Distributed Indexing and Searching:
A Big Picture

Leslie L. Daigle
Bunyip Information Systems Inc.

Sandro Mazzucato
Bunyip Information Systems Inc.

May 1, 1996

To properly address the problem of distributed indexing and searching of Internet resources, the component pieces of the problem must be identified and placed in the picture:

The suggested discussion topics in this workshop's call for participation seem to stem from a perspective that is closely focused on extant systems for providing some measure of indexing of resources. Specifically, the focus seems to be on the creation and representation of index data for general purpose resource discovery. A broader perspective must be taken.

Our work with Archie and Digger (based on Whois++) have provided experience with distribution in both areas, and insight into some of the issues faced when generating indexing data. We will focus here on issues of distribution across servers and time.

Distribution across servers -- cooperative indexing

Server load for indexing can be reduced by sharing gathered information amongst indexers. Replication of all or only a portion of the indexing information may be achieved in different ways. The approach used in Archie is to divide the gathering responsibilities among all or a subset of the indexing servers and let them collaborate to perform the replication of information.

Similarly, the information server itself can cooperate in the indexing process -- there are contexts in which, rather than allowing indexers to "pull" the indexing data, the server would be better served by making agreements with indexing services to which the data could be "pushed". One standard that needs to be addressed is the "robots.txt" structure. The knowledge of the type of information is always greater closer to its source, and so it seems natural to have a protocol that allows information providers to give more guidelines to the different robots.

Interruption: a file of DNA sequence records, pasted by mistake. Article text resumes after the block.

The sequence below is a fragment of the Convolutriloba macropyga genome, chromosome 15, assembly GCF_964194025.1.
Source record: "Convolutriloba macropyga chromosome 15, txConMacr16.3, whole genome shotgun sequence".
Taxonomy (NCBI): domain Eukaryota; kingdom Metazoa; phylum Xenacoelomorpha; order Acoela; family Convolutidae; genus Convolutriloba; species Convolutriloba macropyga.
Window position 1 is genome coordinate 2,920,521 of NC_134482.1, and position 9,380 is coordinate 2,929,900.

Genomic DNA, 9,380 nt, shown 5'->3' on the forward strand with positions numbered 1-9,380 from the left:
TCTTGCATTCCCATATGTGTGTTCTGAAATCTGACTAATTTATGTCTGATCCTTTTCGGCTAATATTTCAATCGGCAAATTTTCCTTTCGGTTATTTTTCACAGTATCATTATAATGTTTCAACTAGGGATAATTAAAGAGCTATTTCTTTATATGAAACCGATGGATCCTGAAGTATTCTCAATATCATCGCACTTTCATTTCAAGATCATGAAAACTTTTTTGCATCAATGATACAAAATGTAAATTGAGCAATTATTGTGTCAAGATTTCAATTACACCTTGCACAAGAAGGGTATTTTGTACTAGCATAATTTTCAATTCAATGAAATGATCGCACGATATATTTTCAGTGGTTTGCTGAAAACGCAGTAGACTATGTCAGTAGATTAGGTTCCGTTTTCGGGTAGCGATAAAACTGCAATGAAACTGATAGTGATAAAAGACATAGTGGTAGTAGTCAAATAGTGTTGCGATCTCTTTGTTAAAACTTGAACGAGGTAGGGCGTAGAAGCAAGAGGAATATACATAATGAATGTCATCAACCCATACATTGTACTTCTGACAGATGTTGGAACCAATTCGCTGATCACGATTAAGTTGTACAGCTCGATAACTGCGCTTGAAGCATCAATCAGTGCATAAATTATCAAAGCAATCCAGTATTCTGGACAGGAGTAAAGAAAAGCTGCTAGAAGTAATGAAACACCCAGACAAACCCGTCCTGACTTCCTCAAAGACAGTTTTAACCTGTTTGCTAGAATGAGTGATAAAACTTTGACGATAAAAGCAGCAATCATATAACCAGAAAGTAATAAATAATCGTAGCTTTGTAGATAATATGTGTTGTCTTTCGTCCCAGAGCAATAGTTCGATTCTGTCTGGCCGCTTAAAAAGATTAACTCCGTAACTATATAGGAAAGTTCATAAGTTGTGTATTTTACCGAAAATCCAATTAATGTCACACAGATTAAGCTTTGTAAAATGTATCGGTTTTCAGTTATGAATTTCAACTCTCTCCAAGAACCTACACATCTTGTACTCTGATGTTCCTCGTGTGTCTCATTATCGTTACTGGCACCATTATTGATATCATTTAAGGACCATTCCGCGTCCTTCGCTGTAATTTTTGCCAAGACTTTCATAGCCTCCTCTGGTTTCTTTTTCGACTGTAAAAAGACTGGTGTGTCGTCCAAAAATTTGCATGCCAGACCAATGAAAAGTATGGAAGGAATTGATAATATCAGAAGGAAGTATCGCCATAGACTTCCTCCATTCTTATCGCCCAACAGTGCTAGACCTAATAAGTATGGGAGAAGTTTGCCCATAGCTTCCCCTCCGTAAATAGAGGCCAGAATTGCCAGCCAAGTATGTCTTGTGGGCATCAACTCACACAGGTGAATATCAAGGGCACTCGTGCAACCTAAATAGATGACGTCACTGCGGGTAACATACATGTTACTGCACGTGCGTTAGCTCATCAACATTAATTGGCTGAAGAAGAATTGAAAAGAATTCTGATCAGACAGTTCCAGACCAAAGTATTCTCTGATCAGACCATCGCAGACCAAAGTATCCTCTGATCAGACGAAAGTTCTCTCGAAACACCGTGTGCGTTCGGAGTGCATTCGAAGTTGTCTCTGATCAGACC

Distribution across time -- responsible gathering

When designing an index data gathering system, the volatility of the information being indexed should be considered. The ideal is to design and build a service that provides the most recent and accurate information to its users. However, frequent accesses to data will not necessarily provide indexing information of greater quality. It may only find data that is often modified, such as daily news. On the other hand, one may not want to index this type of information as it will reside at the location only briefly. A more useful approach might be to create an index of (static) infrastructure information surrounding that volatile data. An extension to the robots.txt convention, specifying the minimal interval between retrievals may help reduce the extra load on information servers.

These examples serve as illustrations of the many and varied issues that must be considered in order to develop truly global indexing systems. The focus of attention at the workshop must be raised beyond the simple creation of a representation for index data, as this is only a small piece of the big picture.

This page is part of the DISW 96 workshop.
Last modified: Thu Jun 20 18:20:11 EST 1996.